Various Artists - Follow Me Down: Vanguard's Lost Psychedelic Era (1966-1970) (Vanguard) Released on Record Store Day, this double LP mines the vaults of Vanguard Records for obscure rock from the late 196o's. The songs are remarkably fresh given their time on the shelf inside the vaults. While the groups contained here are virtually unknown, the depth of the recording industry at the time demonstrates just how much quality music was being released in that period.

Television - Live at the Old Waldorf (Live in San Francisco 1978) [Vinyl Edition] (Rhino)
Another Record Store Day exclusive, this out of print release originally released by Rhino Handmade in 2003 as a limited edition surfaced again briefly for a pressing of 3,000 copies on 180 gram vinyl. Comprising songs from both Marquee Moon and Adventure the set highlights include a live version of the single "Little Johnny Jewel," and a 14-plus minute version of "Marquee Moon." The set culminates in musically straight cover of the Rolling Stones "(I Can't Get No) Satisfaction." A blistering guitar solo by Richard Lloyd offsets Tom Verlaine's angular vocal reading.

Chris Mills - Heavy Years: 2000-2010 (Ernest Jenning)
A proper compilation for the Brooklyn based songwriter with St. Louis roots who has somehow managed to slip through the cracks of making a bigger name in the music industry. Pulling together much of the strongest material from his last four full-length albums and adding two new compositions, this chronicles a decade of songwriting that saw Mills mature into voice that deserved to be heard.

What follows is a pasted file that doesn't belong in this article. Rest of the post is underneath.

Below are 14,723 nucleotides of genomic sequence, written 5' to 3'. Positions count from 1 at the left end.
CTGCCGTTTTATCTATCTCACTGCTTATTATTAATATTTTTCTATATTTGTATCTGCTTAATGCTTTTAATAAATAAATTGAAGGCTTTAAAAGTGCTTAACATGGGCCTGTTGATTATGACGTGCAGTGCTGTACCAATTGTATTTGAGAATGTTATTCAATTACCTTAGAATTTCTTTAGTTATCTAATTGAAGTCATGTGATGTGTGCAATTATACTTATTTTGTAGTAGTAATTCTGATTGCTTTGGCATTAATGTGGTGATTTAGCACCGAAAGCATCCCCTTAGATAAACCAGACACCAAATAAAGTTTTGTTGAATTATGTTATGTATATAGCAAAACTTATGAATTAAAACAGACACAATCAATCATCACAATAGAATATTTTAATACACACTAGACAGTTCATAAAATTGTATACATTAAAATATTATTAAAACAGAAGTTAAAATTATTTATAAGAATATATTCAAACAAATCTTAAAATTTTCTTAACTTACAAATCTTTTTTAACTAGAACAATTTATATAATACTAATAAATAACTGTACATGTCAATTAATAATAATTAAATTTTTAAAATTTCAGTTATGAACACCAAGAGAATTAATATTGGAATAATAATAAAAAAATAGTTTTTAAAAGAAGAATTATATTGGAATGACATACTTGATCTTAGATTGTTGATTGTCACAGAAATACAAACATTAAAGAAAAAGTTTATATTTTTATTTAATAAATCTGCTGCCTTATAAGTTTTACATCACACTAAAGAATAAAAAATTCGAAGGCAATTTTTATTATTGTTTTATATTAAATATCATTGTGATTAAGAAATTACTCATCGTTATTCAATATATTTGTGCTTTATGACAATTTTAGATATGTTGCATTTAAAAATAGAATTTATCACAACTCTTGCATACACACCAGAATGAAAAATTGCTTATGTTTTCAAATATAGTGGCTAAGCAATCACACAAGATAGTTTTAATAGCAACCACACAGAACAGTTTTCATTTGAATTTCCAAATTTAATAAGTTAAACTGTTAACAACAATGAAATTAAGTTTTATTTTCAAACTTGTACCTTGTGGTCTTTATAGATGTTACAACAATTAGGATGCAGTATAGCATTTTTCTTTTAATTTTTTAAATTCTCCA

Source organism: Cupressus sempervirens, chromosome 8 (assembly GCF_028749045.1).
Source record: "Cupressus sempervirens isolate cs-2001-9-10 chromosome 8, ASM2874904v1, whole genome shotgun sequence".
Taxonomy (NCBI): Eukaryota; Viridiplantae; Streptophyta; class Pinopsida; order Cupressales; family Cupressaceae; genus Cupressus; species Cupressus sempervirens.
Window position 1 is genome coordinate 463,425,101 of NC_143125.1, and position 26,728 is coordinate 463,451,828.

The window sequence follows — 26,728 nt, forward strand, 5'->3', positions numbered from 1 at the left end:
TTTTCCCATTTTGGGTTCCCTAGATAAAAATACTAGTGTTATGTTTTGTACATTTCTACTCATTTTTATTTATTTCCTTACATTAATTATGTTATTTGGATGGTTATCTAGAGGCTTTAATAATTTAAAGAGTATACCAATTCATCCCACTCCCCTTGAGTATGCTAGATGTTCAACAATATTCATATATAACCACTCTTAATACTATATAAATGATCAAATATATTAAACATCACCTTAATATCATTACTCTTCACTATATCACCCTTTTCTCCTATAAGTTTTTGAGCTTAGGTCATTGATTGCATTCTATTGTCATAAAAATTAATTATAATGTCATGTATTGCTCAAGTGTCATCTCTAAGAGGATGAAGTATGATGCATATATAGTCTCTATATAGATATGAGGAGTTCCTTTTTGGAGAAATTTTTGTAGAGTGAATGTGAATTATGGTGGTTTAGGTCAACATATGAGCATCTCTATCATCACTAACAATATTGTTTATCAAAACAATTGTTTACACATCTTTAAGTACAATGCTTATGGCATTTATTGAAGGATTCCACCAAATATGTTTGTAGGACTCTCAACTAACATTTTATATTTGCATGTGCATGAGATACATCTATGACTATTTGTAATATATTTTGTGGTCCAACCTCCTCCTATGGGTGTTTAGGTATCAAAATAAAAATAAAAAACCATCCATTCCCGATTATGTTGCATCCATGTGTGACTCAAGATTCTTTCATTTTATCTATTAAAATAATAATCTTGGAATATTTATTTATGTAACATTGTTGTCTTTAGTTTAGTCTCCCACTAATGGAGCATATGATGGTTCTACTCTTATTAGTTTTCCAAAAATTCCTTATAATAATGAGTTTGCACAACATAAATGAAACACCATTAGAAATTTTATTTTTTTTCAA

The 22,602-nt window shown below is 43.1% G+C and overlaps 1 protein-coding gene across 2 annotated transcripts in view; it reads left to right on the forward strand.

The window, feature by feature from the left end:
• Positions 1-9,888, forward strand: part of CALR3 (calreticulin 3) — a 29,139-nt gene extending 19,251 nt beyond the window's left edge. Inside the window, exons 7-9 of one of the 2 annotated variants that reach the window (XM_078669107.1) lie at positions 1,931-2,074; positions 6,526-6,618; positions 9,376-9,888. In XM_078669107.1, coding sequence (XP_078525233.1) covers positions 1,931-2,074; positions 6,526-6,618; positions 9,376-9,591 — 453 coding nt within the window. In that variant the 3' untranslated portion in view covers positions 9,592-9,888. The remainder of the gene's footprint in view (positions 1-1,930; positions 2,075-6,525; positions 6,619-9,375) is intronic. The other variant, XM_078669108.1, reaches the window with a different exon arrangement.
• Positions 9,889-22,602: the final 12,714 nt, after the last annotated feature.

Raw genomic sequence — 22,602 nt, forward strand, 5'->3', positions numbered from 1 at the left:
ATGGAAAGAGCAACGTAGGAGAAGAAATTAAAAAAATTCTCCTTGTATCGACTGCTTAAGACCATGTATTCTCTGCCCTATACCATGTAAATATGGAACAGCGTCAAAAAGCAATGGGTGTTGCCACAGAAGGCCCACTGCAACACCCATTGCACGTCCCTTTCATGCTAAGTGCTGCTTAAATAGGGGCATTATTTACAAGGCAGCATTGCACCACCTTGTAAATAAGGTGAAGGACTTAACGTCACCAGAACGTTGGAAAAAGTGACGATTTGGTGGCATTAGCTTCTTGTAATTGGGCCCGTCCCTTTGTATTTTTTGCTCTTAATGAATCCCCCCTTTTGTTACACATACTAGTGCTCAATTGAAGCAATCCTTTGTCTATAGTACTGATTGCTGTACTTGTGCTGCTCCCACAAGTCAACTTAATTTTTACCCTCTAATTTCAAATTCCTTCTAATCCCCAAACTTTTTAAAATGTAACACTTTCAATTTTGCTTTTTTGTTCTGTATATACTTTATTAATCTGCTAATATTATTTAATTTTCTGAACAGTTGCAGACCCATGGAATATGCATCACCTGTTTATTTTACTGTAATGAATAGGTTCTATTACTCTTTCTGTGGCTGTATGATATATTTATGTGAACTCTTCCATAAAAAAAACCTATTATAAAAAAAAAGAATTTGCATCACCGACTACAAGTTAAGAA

Someone Still Loves You Boris Yeltsin - Tape Club (Polyvinyl)
The anthesis of the breakout album by Kiss, Alive, Someone Still Loves You Boris Yeltsin gives newcomers to the band an overview of the band's history with a sprawling double album. Including lo-fi recordings and album produced tracks, SSLYBY waves hello by letting their guard down and allowing their three day old stubble to show rather than a putting forth only a pretty face.

Best Local Albums of 2011

The Blind Eyes - With A Bang (Self-released)
Favorite Cut: "Another Last Night"

Pokey LaFarge & The South City Three - Middle of Everywhere (Free Dirt)
Favorite Track: "Ain't The Same"

Ryan Spearman - Get Along Home (Self-released)
Favorite Track: "Willie McGee"

John Henry & the Engine - Sad Face Of Yours [EP] (Self-released)
Favorite Track: "Sad Face Of Yours"

Sleepy Kitty - Infinity City (Euclid Records)
Favorite Track: "Gimme A Chantz!"

Troubadour Dali - Let's Make It Right (Euclid Records)
Favorite Track: "Wash Away"

Favorite Local Beer at a Local Show in 2011

Half Wit (Charleville) at Off Broadway

3 Minute Record Presents the Best of 2011: Part 2 ...Time flies when you're having fun

We present part 2 in our series of posts regarding the Best of 2011. Here's Bart Darnell with his take on what happened last year in chronological order. His list of favorite albums is located at the bottom of the post. Enjoy! - Scott Allen Wow, where did the year go? I'm going to make an attempt to remember all the awesomeness that happened musically this year. 2011 sure was a great year to be a music fan. In the interest of this not being especially long, I am going to just list everything that I remember and not go into too much detail about the events. All you need to know is that everything listed below was completely amazing. Here goes...

The year pretty much got kicked into high gear with Marshall Crenshaw and The Bottle Rockets at Off Broadway. A trip out to Vegas included going to see Social Distortion/Lucero/Chuck Ragan at The House Of Blues. Ben Folds rocked the Pageant. February brought Less Than Jake to Pop's and Johnathan Richman to Off Broadway.